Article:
I’ve recently trained some teachers in the rules I use for posters, infographics, and slides. Given that I produced a poster about my guidelines during the session, I thought I may as well share them here. We looked at ensuring slides etc have the most impact and the desired response. Studnets in all schools see so many slides and posters around the place that it can easily start blurring together. As the look of everything can be limited to a small number of default templates that appear first in the apps, teachers good intentions then get hampered by overlapping in the visual memory of the learners. I offered 4 decisions that keep each product more unique.
Decision 1: Layout – Less is more
I consider how many key items I’m dealing with. In this case I had 4 key guidelines so considered :
- how a page/slide might be divided in four.
- What layouts have I not seen recently – you don’t want to many things in your classroom or school looking the same.
- Is the target of the work more informative or creative. I keep layout simpler if it’s main aim in information.
- I decided we had not seen a basic cheque board look recently and the aim of this poster was information., so we kept it simple.
- Too much information on one page / slide can overload the viewer and fight against the intentions of the creator.
Decision 2: Style – Pick one and stick to it.
If the style remains constant it is easier to digest the info. Saying that, you can use style to emphasise or unite key elements. E.g. I use yellow to highlight the key word from each of the 4 guidelines on the poster above.
- If you import icons for objects:
- try to use a icon sets so they’re all the same style
- , match their line and shape style for other objects
- If you start with a photo, use it’s colours for other objects
- For colours,
- use 3 max (unless doing an actual rainbow effect) + Black and white.
- Use either a vertical or horizontal line on the colour pallet – match tone or single colour theme
- OR use Paletton.com for a 3 colour designer pallet. (see Pic)
- Stick to one line style and width
- Don’t go crazy with fonts – try to stick to one and make sure it’s easy on the eye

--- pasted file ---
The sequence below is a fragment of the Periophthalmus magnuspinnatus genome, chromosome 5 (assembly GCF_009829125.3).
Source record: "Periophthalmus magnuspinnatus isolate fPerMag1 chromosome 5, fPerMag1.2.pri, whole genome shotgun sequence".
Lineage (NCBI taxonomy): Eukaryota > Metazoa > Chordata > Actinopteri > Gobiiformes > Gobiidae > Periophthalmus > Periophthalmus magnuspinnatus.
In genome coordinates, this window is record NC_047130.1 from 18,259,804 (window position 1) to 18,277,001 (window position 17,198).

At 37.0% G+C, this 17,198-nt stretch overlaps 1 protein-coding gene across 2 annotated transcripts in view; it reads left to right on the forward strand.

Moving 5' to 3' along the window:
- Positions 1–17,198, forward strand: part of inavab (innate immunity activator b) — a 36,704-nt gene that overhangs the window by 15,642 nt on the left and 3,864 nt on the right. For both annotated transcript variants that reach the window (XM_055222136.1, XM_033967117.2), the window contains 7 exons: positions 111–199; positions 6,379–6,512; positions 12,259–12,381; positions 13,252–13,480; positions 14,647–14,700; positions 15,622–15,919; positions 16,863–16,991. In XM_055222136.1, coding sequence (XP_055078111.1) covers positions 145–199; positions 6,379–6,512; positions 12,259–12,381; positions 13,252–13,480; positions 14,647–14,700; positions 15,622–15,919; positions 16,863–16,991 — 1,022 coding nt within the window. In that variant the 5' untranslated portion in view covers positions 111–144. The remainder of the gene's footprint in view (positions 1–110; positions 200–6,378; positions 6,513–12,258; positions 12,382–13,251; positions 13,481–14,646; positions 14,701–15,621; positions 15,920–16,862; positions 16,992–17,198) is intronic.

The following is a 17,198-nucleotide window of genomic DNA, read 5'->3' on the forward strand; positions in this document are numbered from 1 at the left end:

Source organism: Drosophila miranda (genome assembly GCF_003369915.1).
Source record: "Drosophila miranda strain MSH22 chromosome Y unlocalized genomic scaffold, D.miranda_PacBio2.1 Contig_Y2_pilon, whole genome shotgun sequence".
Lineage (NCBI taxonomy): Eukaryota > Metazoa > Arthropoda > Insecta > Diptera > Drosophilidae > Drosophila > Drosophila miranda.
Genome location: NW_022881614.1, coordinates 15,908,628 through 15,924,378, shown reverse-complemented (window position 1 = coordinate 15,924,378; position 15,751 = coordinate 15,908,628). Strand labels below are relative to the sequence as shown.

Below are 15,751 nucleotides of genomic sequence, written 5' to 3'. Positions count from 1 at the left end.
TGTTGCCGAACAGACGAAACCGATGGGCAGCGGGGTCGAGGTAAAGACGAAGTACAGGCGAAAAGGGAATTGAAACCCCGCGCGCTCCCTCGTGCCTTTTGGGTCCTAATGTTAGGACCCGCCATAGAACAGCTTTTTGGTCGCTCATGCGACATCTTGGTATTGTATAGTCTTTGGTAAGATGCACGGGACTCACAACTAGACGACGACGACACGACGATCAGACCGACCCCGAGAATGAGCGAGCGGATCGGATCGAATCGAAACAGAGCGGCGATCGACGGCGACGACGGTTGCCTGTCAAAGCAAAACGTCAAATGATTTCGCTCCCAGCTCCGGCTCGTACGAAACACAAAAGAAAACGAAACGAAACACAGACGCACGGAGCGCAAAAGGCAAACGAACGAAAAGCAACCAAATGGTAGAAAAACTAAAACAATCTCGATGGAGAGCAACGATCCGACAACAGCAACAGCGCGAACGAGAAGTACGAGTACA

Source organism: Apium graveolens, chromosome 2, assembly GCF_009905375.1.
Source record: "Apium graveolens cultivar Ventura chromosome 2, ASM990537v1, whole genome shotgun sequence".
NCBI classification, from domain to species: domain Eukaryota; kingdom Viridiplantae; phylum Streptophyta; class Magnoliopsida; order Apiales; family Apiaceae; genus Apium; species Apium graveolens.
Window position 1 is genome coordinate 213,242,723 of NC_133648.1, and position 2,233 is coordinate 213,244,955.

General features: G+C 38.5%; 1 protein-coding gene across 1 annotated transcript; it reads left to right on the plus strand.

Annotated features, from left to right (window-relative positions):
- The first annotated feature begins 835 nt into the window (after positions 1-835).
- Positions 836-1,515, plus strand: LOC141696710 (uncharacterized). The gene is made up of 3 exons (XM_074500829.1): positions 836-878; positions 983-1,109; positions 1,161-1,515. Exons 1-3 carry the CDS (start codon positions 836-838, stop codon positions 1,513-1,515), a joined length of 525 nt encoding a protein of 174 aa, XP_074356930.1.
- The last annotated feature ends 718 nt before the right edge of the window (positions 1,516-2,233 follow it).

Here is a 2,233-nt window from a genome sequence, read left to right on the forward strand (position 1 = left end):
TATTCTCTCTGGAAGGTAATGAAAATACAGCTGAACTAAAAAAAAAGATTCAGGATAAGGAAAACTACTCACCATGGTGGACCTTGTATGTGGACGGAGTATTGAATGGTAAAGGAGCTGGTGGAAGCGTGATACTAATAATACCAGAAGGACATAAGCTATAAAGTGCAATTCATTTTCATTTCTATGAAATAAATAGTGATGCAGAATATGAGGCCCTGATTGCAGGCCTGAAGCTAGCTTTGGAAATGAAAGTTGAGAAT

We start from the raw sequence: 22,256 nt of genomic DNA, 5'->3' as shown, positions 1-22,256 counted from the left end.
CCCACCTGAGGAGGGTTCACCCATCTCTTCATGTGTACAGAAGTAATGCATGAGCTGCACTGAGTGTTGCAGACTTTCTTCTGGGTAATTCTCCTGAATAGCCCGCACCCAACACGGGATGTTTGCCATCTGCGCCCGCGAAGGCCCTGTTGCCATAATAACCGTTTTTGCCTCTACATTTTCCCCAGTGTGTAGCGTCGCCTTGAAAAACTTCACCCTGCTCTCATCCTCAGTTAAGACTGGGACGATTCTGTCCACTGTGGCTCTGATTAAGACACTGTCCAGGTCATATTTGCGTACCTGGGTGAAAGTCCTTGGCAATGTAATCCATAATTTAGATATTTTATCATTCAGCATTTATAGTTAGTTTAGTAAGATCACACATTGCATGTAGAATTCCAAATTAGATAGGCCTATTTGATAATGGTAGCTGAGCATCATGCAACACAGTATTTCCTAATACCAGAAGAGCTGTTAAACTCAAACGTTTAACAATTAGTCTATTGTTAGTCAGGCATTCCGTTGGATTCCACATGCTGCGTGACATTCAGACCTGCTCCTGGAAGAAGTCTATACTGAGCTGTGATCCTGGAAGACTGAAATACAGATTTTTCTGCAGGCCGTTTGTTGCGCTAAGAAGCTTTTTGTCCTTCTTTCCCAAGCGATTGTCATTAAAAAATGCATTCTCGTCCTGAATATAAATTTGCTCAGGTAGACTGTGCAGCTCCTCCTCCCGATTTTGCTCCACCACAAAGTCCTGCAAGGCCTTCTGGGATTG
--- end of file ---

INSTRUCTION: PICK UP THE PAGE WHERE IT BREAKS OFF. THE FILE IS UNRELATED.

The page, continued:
- For slides, keep to the same colour theme and style. A change of colour or style can accidentally visually imply a change of topic.
Decision 3: Balance objects size and spacing
No matter what’s on the page, make sure all the objects, when grouped, create an equal border width around the edge.
- Don’t use bullets if colour and shapes can divide the info.
- Consider how many key statements/elements there are and find an interesting way to divide the area up in a balanced way.
- Remember people read left-to-right and top-to-bottom. Think about the order you want people to see things in.
Decision 4 – Quality and thematic images
Using high-quality images is key to making work look professional. When people can quickly recognise their work looks like quality product, teachers and students both enjoy the task much more. Speakers can be taken more seriously if they look visually professional.
- Use a good royalty-free image site. Not Google.
- I use pixabay.com (There are many more)
- Have a creative thought about connecting the meaning of images with your theme. This cocktail on a beach might mean relax or holiday but it also might mean “escape” or “lonely”.
- Try to match the colours of your graphic to the images you chose. This will help maintain the 3+B&W colour rule.
There you go. My final rule is “Be inspired by others.” Google “posters” and “infographics” before you start any project and try to copy the ideas of pros. You’ll rarely achieve the same result leaving you with wonderfully unique “ideas of you own.”